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The best Singapore films to watch

Better late than never, these unconventional local films are worth a watch at least once.

By Cam Khalid

What separates the hidden gems from the big box office sensations? Step aside Hollywood, Singapore’s film scene deserves recognition, too. Though titles like Ah Boys to Men and I Not Stupid are popular in the mainstream media here, the city has birthed several essential indie films that have garnered awards after awards. Don’t let these films fall through the cracks! For a palate cleanser, here’s our Singapore film checklist filled with must-see titles that prove the film scene here is thriving well with no signs of slowing down.

RECOMMENDED: Upcoming films in Singapore and alternative cinemas in Singapore

Ilo Ilo (2013)

The first Singapore film to land an award at the Cannes Film Festival 2013, Anthony Chen’s Ilo Ilo is one film that leaves you fogged up with tears. This tearjerker documents the inseparable bond between a boy and his new Filipina maid. Besides showcasing the struggle of the 1997 Asian financial crisis faced by most families then, Chen also cleverly depicts the class and racial tensions held within the household.
Directed by Anthony Chen. Stars Chen Tianwen, Yeo Yann Yann, Angeli Bayani and Koh Jia Ler.

Pop Aye

Pop Aye (2017)

The first feature to be helmed by Kirsten Tan, this indie flick features a bromance like no other. A chance encounter led a burnt-out architect to reunite with his long-lost elephant in the city of Bangkok. Unable to part ways, he decides to take the gentle giant on a homecoming trip back to his rural village which led him further to self-discovery. This cinematic spectacle will leave you profoundly moved.
Directed by Kirsten Tan. Stars Thaneth Warakulnukroh, Bong and Penpak Sirikul.

7 Letters

7 Letters (2015)

What do you get when you put seven award-winning local filmmakers together? A documentary that bares emotive accounts of Singaporeans in commemoration of SG50. The visual masterpiece cleverly captures each filmmaker’s personal bond with the city, colouring in themes of lost love, identity, family, neighbours and traditional folklore.
Directed by Boo Junfeng, Eric Khoo, Jack Neo, K. Rajagopal, Kelvin Tong, Royston Tan, and Tan Pin Pin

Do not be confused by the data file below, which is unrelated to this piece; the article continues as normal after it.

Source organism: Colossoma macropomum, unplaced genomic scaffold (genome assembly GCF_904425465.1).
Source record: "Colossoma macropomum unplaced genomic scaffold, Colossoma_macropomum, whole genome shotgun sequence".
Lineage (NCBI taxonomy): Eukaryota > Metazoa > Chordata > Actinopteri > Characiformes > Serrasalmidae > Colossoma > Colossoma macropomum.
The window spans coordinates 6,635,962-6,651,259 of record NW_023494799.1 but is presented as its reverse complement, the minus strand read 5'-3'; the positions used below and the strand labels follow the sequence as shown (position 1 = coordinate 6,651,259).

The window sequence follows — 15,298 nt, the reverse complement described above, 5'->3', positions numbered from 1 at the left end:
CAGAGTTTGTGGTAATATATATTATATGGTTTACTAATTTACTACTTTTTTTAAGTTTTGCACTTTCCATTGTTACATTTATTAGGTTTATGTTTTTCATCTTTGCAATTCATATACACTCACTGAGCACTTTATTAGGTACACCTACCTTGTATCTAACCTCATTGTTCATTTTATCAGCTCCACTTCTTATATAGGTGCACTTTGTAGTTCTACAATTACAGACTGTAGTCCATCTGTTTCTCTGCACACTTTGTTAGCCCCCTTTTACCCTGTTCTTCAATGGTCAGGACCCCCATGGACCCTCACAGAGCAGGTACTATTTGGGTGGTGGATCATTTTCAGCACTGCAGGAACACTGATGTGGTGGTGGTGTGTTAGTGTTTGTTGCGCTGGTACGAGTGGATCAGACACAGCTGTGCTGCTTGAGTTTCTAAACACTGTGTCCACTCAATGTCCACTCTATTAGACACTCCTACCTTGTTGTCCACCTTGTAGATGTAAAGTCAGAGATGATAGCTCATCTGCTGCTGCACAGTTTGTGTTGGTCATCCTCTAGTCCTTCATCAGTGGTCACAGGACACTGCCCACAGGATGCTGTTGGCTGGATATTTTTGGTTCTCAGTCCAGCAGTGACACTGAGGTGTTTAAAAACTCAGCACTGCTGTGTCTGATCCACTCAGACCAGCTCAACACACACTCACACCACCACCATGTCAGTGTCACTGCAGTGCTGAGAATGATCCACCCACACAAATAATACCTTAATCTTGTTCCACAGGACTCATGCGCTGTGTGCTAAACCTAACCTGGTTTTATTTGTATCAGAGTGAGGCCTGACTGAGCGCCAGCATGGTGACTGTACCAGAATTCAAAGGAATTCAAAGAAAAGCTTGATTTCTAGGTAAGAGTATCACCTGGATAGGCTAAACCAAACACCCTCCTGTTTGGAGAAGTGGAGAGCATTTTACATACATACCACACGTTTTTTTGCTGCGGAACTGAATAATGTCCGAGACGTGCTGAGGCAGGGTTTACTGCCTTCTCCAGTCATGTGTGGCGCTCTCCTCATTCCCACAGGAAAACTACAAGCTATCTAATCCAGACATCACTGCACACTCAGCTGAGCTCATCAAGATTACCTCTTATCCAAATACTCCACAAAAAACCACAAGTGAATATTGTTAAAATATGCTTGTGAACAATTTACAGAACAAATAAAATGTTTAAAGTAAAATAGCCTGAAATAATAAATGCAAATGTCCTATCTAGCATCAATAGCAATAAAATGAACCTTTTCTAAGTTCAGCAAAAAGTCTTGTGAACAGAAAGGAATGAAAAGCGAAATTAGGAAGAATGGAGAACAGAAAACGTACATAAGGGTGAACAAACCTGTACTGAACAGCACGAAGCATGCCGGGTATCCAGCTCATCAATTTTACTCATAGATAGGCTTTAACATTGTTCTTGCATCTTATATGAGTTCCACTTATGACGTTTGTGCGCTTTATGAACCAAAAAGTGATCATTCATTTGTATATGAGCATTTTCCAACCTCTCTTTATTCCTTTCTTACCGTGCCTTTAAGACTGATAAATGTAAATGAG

12 Storeys

12 Storeys (1997)

Just as the title suggests, this film is set in an HDB flat and narrates the lives of its inhabitants within a 24-hour period. Its plot branches out into three main storylines. China Bride depicts a middle-aged man dealing with his new young wife from China. San San portrays a loner who suffers from depression. Sister’s Keeper tells that of an overbearing brother who dominates over his sibling while their parents are away. Let’s just say, all three experience an unexpected twist of events right before the credits roll.
Directed by Eric Khoo. Stars Jack Neo, Koh Boon Ping and Lucilla Teoh.

Singapore Dreaming

Singapore Dreaming (2006)

A nod to the essay Paved with Good Intentions, the award-winning Singapore Dreaming follows a family grappling between loss, ambition, change and the realities of life. Despite its heavy themes, the film is light-hearted and relatable, especially in a fast-paced city like Singapore. Plus, it earned S.R. Nathan’s commendation – and that says a lot. Just bear in mind, the dialogue shifts in between English, Mandarin and Singlish.
Directed by Colin Goh and Yen Yen Woo. Stars Richard Low, Alice Lim, Serene Chen, Yann Yann Yeo.


15 (2003)

Not your average Singapore coming-of-age dramedy, 15 is as gripping as it is gutsy. Helmed by Royston Tan, the film is a follow-up on the director’s award-winning short film of the same name. It tells the story of teenage gangsters in the heartlands. Tan even went as far as to cast real-life 15-year-old juveniles, documenting their troubled lives without much prior scripting, for accuracy and authenticity. For the local films, this is one bold grisly premise that features full-frontal male nudity.
Directed by Royston Tan. Stars Melvin Chen, Erick Chun, Melvin Lee, Vynn Soh and Shaun Tan.

To Singapore with Love

To Singapore with Love (2013)

Not only is this a documentary, but it’s also banned for its controversial elements. Tan Pin Pin’s film explored the backstories and beliefs of political exiles. Despite being denied a license to screen in Singapore, it managed to bag several awards, including the Dubai International Film Festival and the Salaya International Documentary Festival. It even enjoyed four sold-out screenings at London’s SEA ArtsFest. Hoo-ha’s aside, To Singapore with Love is an absolute clever and affecting triumph.
Directed by Tan Pin Pin.


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